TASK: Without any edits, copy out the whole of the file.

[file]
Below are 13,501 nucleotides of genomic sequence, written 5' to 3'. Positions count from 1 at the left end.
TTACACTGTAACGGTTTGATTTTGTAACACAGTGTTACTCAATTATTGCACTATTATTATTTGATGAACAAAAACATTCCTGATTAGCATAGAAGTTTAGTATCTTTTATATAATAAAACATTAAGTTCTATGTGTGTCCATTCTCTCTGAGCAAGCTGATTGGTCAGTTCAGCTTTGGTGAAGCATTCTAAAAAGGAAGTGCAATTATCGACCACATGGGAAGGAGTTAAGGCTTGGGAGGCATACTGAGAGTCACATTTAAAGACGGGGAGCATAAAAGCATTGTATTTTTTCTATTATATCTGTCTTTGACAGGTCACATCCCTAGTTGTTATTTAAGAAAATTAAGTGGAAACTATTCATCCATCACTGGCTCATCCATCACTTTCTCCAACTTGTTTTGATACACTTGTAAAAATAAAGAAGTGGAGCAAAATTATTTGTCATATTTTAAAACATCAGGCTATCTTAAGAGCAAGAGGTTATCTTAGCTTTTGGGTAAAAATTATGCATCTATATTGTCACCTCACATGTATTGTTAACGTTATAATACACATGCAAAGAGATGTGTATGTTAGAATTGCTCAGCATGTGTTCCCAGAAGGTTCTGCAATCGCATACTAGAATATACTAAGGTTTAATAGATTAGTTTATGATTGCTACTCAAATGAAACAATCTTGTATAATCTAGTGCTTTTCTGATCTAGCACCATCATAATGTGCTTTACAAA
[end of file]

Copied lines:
Below are 13,501 nucleotides of genomic sequence, written 5' to 3'. Positions count from 1 at the left end.
TTACACTGTAACGGTTTGATTTTGTAACACAGTGTTACTCAATTATTGCACTATTATTATTTGATGAACAAAAACATTCCTGATTAGCATAGAAGTTTAGTATCTTTTATATAATAAAACATTAAGTTCTATGTGTGTCCATTCTCTCTGAGCAAGCTGATTGGTCAGTTCAGCTTTGGTGAAGCATTCTAAAAAGGAAGTGCAATTATCGACCACATGGGAAGGAGTTAAGGCTTGGGAGGCATACTGAGAGTCACATTTAAAGACGGGGAGCATAAAAGCATTGTATTTTTTCTATTATATCTGTCTTTGACAGGTCACATCCCTAGTTGTTATTTAAGAAAATTAAGTGGAAACTATTCATCCATCACTGGCTCATCCATCACTTTCTCCAACTTGTTTTGATACACTTGTAAAAATAAAGAAGTGGAGCAAAATTATTTGTCATATTTTAAAACATCAGGCTATCTTAAGAGCAAGAGGTTATCTTAGCTTTTGGGTAAAAATTATGCATCTATATTGTCACCTCACATGTATTGTTAACGTTATAATACACATGCAAAGAGATGTGTATGTTAGAATTGCTCAGCATGTGTTCCCAGAAGGTTCTGCAATCGCATACTAGAATATACTAAGGTTTAATAGATTAGTTTATGATTGCTACTCAAATGAAACAATCTTGTATAATCTAGTGCTTTTCTGATCTAGCACCATCATAATGTGCTTTACAAA